Inviting with a mix of citrus, almond blossom, and white tea this wine is juicy on the palate. Flavors of white peach and melon are balanced with bright, lively acidity. The finish of this light-medium bodied wine is rich yet focused, accented with a touch of hazelnut and cream.
Vintage and Winemaker Notes
2013 was as good as 2012 despite concerns about another drought year. Growing conditions mirrored 2012 with the exception of higher temperatures. Bud break was early with bloom, veraison, and ripening steady and paced and absent of a threat of inclement weather. The obliging weather produced generous yields throughout California. Fruit enjoyed ideal hang time on the vine to achieve full flavor and good acidity. Wines from the 2013 vintage show off purity of place and potential for excellent ageability.
Appellation: Russian River Valley
Barrel Regime: 90% Neutral French Oak 10% New French Oak
Bluxome was born out of the vision of a few like-minded friends and generous investors that enjoy making and drinking great wine.
Our Appellation? South of the Slot.
It’s a little known fact that California winemaking started not in Napa or Sonoma, but right here in San Francisco—SOMA, to be exact. At the time, SOMA was called South of the Slot (the slot being the cable car line that ran down Market Street) and it was both a dashing and dastardly place to behold. Home to heroes and scoundrels, artists and working men, familiar to the likes of Isadora Duncan and Jack London, SOMA was the stuff of legend—not to mention the birthplace of great wine. In fact, dozens of wineries and commercial cellars called SOMA home. Sadly, the 1906 earthquake ended many of the dreams in this neck of the woods, and whatever spark remained alive was quickly snuffed by the 18th Amendment. Until now, that is.
Welcome to Bluxome Street Winery—open in the heart of SOMA from 1pm until 8pm every day. In the tradition of those that came before us, we’re both a working winery and a place to relax and enjoy a drink or two. Please come do so.
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You and we are the beneficiaries of Chardonnay being rather out-of-fashion in recent years - the result of the oceans of cheap Chardonnay grown in the Valley That Shall Not Be Named, made in steel vats, but with baskets of oak chips for ‘flavor’. We’re extremely lucky, because that means lots of Sonoma County Chardonnay (often Russian River Valley and environs) made by lesser known wineries from the outstanding 2012 and 2013 vintages did not clear through the distribution channels. Most of this stuff is good for 8-12 years after the vintage date if the fruit was good, it was carefully made, and the balance was right. I’m drinking 2012 and 2013 Iron Horse Chards (both unoaked and estate) and they’re fresh and delightful. Also the 2007 Buena Vista Dijon Clone from Carneros - it really does taste like a premier cru white burgundy. (I’m comfortable making the comparison as I had a 2014 Chassagne-Montrachet the other day… a grand cru the BV is not, but certainly a premier cru!)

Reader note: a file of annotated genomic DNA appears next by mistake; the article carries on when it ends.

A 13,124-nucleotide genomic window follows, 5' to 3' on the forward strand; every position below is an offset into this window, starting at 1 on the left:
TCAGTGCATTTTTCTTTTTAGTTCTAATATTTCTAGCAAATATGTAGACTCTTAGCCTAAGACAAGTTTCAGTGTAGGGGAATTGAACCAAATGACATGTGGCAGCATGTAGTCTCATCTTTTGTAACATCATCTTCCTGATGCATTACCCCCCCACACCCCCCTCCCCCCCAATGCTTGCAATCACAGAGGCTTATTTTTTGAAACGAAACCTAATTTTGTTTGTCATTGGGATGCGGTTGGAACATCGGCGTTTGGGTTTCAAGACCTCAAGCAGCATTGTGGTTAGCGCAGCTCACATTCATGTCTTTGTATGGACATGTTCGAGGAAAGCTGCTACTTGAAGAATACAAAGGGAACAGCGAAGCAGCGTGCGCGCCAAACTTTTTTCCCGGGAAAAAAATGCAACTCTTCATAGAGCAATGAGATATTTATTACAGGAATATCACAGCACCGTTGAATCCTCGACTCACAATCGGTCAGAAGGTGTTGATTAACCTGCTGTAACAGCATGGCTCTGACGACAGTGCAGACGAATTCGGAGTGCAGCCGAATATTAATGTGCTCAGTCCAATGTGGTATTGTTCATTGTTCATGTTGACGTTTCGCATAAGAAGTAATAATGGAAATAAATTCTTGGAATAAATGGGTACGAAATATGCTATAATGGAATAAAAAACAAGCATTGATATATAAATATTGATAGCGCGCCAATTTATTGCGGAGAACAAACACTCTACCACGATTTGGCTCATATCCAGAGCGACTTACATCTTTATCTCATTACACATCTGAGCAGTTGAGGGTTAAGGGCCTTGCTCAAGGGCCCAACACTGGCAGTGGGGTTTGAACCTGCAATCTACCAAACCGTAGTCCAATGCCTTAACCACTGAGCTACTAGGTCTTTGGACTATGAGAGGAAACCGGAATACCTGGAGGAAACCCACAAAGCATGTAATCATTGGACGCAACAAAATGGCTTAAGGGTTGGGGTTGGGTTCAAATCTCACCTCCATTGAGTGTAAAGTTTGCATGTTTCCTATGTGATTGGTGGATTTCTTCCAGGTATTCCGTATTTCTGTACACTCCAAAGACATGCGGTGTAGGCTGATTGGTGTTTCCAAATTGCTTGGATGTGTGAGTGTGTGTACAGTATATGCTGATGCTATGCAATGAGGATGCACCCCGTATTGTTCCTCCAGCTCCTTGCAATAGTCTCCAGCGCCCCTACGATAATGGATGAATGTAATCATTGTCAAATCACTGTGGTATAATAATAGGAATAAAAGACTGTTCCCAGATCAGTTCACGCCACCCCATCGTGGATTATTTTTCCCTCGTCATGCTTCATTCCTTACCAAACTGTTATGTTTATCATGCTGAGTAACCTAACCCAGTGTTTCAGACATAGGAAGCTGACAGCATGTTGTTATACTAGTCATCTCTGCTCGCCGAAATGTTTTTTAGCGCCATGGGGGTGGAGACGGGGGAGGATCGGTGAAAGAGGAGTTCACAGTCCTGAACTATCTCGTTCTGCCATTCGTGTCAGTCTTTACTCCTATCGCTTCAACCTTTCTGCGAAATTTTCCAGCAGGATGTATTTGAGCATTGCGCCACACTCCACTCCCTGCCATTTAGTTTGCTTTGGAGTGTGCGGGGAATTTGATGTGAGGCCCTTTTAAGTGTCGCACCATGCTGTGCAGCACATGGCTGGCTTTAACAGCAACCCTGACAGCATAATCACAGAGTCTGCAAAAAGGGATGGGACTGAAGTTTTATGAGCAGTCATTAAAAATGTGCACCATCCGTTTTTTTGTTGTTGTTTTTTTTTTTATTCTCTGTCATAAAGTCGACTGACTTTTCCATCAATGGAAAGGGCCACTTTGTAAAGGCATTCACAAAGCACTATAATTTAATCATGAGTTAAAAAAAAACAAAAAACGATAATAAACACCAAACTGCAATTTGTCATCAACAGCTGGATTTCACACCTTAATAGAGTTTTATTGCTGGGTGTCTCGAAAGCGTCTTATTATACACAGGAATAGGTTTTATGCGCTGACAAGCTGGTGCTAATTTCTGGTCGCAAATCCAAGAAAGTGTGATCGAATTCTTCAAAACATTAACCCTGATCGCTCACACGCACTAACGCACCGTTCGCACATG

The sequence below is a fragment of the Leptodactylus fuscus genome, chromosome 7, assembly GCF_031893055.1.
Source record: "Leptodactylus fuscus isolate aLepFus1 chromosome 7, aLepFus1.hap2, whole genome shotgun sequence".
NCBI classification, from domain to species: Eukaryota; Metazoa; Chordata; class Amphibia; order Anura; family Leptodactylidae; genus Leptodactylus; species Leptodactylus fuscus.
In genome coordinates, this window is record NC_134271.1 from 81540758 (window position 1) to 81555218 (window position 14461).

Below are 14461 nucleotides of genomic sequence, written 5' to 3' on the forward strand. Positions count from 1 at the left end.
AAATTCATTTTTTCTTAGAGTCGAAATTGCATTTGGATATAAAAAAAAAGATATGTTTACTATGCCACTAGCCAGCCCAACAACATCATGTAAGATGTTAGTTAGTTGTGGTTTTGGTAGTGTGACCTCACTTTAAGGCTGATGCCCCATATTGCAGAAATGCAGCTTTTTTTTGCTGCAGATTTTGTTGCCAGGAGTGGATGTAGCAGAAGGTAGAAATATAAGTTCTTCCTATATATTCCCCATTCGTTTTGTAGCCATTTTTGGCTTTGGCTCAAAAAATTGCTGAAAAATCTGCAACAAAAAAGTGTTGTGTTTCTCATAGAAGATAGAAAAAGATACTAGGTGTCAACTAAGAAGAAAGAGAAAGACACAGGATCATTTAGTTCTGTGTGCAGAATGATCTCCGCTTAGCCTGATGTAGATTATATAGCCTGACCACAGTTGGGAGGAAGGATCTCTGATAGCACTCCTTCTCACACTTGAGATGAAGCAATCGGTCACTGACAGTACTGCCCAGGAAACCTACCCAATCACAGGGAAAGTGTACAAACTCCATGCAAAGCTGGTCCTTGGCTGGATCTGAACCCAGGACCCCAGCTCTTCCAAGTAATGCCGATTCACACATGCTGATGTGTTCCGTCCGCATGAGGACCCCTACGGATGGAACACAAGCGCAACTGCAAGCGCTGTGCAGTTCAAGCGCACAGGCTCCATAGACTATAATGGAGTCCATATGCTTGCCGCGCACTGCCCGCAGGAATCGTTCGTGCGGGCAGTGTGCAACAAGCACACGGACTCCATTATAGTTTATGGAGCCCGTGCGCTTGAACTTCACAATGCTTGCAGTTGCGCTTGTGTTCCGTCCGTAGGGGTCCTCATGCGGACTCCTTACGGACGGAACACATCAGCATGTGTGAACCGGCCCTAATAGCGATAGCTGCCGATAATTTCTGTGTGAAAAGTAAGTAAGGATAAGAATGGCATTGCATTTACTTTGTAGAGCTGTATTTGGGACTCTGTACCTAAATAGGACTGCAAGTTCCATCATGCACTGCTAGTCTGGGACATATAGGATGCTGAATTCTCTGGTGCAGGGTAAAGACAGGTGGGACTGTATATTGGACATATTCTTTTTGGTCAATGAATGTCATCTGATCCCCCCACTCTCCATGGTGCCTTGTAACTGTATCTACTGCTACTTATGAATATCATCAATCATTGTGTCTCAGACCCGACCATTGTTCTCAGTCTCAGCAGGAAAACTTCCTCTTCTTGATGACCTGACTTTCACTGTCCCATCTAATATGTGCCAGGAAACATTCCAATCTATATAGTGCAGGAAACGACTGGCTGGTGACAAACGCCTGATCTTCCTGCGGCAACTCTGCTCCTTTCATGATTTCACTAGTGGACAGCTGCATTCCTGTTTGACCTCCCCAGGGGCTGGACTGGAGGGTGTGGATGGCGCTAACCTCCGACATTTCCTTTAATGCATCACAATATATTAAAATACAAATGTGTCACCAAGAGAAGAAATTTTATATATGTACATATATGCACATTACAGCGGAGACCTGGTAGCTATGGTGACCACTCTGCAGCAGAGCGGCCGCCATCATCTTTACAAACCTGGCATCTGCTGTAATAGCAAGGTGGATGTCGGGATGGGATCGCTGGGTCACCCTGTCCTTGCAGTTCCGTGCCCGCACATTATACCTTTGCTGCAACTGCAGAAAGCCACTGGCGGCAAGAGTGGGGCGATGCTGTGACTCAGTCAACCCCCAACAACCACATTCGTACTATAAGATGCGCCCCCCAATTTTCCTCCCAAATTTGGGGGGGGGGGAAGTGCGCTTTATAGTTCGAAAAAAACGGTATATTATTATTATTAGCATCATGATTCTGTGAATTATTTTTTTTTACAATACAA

hey all! Long time drinker, first time lab-ratter, honored to join the ranks, hope I don’t mess it up too badly. Sorry on the delay, got a little too drunk last night and lost computer privileges. Anyway, let’s begin.
Got this Chardonnay (unexpectedly) delivered Wednesday night, when it was immediately transferred to my (rather full) wine fridge, forcing me to unfortunately have to kill a bottle of Sauvignon Blanc that night to make room, so before even trying it I’m already grateful for its arrival.
There it stayed until I could gather a group of fellow a̶l̶c̶o̶h̶o̶l̶i̶c̶s̶ trusted wine connoisseurs for Friday afternoon, in order to piece together an acceptable review by midnight. Didn’t really happen, so unfortunately for y’all you get these incoherent late hungover ramblings instead.
To start with, the nose is quite citrus-y, something lemon-y or orange-y, my nose-y ain’t quite developed enough to truly distinguish. Started with an unpaired glass each first, and the general consensus was apple flavors with a strong oak taste from the barreling. I’m a pretty heavy whisky drinker, so the oak was a huge plus for me, but those of us with daintier palates were a bit overwhelmed. But also those folks ain’t really huge Chardonnay drinkers, so take their opinion with a grain of salt. Had another glass with some brie and then finished off the bottle paired with some crispy duck, and let me tell you the crisp apple skin flavor along with some crisp duck skin is an amazing pairing, really accentuates the wine’s flavors. Perfect for a 105° summer Texas night, as was our experience. At this price you’re looking at a great deal, was at my local wacky packy and made a stroll down the wine aisle and found this bottle well over double this price, and would probably still be worth that if you’re in the market for just one. But if that’s the case, what’re you doin here? If you’re a Chardonnay person you’ll find this to be a great bang for your buck, and if you’re not you could just like get some for me as a gift instead. PM me for my delivery address. Only mostly kidding.
Thanks Casemates for the opportunity, and sorry to whoever was holding out for an intelligent review, hopefully there’s another rat for this one who actually knows what they’re doing. Enjoy!